II‐VI launching mini tunable optical filter for high bitrate DWDM

Created March 17, 2017
Technologies and Products

II‐VI has announced a miniature tunable optical filter for high bit rate DWDM transmission applications. To satisfy the continuing demand for increased capacity in metro, regional and long‐haul networks, as well as datacenter interconnects, system designers are employing advanced modulation formats such as 64QAM with Nyquist filtering to increase the per‐channel bandwidth from 100 to 400 Gb/s.

II‐VI’s miniature MEMS tunable optical filter is designed for such advanced transceivers, improving signal fidelity and reach by filtering the noise generated at the transmitter. This compact tunable filter, with its 4.8 mm profile, is designed to be embedded in transceivers with high density form factors such as CFP2 and OSFP.

“Beyond 100 Gb/s, tunable filters are increasingly required to maximize the optical signal to noise ratio in DWDM transceivers and achieve the desired reach,” said Dr. Sanjai Parthasarathi, Vice President, Product Marketing and Strategy, Optical Communications Group.

“II‐VI develops transceiver‐embedded tunable filters from our existing products based on MEMS and etalon technologies. Our new mini‐MTOF is a second-generation design that combines best‐in‐class size and out‐of‐band isolation performance.”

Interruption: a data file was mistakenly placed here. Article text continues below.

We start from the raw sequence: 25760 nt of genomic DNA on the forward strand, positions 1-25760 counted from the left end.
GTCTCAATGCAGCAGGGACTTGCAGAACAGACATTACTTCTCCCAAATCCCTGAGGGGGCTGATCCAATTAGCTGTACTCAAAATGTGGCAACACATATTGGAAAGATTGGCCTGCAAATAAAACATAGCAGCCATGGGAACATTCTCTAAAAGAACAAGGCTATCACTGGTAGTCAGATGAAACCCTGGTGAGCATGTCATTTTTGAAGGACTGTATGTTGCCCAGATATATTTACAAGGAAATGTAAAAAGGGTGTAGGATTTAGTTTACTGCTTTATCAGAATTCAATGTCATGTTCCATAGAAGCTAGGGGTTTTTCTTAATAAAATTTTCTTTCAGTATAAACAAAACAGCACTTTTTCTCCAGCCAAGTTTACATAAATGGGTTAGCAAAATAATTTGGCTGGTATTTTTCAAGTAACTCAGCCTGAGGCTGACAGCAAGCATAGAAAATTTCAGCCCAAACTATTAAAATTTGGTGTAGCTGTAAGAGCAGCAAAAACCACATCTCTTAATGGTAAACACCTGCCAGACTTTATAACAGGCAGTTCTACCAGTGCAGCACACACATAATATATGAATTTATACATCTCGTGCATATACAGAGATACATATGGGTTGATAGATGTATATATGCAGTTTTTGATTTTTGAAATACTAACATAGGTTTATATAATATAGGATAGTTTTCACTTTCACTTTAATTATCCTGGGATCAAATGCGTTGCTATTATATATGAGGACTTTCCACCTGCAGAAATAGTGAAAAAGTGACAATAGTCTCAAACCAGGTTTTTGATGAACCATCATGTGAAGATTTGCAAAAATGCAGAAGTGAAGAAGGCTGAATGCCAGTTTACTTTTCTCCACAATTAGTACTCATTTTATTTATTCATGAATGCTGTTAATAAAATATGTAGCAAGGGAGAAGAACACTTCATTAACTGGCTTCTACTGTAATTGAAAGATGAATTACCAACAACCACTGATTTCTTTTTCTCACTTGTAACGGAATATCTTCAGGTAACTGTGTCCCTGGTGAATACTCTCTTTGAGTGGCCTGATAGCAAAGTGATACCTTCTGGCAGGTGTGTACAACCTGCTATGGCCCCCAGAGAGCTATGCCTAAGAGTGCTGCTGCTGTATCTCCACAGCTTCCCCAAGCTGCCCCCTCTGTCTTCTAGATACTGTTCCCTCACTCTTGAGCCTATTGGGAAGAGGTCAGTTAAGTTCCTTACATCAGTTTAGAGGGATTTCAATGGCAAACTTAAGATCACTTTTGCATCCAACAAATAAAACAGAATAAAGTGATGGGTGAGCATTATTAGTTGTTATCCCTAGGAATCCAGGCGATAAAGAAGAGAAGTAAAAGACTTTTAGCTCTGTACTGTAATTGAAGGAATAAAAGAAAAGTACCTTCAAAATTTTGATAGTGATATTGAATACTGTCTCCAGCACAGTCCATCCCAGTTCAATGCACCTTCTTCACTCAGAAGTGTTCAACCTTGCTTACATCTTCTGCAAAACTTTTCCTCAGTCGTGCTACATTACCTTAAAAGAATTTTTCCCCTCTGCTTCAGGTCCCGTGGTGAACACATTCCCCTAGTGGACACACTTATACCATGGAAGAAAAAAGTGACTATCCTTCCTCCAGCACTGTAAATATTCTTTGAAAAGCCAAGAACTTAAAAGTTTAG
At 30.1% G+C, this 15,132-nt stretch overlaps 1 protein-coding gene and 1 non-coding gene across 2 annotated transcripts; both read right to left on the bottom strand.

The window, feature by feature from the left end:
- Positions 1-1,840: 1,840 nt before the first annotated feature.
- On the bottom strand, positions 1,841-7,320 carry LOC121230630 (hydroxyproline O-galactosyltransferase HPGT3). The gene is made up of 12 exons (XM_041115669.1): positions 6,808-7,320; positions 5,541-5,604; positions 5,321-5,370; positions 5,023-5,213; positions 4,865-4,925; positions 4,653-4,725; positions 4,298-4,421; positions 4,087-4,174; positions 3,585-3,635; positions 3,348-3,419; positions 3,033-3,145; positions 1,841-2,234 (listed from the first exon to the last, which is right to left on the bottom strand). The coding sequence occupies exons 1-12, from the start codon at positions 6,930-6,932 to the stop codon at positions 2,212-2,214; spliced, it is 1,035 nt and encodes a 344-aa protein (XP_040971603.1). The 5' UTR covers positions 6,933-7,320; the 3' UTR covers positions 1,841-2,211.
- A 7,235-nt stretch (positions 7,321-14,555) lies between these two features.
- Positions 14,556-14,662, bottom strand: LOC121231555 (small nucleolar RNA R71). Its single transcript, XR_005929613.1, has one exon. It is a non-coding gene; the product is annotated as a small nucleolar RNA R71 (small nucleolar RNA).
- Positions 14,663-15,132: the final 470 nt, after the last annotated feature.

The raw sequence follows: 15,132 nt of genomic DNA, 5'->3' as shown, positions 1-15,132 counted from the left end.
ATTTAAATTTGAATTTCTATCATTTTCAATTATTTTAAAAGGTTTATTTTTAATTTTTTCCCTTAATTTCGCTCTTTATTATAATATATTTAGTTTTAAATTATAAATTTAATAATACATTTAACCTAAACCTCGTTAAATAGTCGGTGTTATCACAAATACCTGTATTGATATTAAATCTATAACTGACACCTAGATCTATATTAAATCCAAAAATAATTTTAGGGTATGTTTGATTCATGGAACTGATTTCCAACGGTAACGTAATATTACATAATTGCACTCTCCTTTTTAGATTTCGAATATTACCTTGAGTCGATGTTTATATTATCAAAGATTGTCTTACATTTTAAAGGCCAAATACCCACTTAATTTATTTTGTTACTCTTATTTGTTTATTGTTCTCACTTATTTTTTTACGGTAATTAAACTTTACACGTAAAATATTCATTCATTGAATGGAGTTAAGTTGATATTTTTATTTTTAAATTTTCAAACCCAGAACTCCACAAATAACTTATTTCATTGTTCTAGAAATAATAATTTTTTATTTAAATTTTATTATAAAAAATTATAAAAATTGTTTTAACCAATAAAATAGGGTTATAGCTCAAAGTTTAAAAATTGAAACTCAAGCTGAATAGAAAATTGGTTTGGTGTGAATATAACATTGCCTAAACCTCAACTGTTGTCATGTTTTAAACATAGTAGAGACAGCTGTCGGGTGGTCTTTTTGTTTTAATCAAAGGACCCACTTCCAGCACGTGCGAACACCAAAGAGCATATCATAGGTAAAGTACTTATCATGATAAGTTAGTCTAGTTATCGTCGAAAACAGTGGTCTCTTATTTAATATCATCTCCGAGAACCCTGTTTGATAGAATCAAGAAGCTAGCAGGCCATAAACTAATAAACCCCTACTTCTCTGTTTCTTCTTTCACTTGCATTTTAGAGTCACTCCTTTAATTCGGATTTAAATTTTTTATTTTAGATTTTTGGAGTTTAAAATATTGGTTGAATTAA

The company’s portfolio of miniaturized components for transceiver‐embedded amplification includes hybrid‐passives and uncooled 980 nm pump lasers with in‐package wavelength‐stabilizer technology. The mini‐MTOF is expected to be generally available from June 2017.

25 Gb/s detectors for active optical cables in datacenters
II-VI is also introducing its 25 Gb/s detector chip arrays for active optical cables and transceivers deployed in datacenters.

The mainstream adoption of social media and cloud computing is fueling the growth of short‐ reach optical connectivity in datacenters. II‐VI’s 25 Gb/s detector chips enable 100 Gb/s short‐reach transmission in active optical cables and transceivers.

Matthew Peach

This article was written
by Matthew Peach

Matthew Peach is a freelance technology journalist specialising in photonics and communications. He has previously worked for several business-to-business publishers, editing a range of high-tech magazines and websites.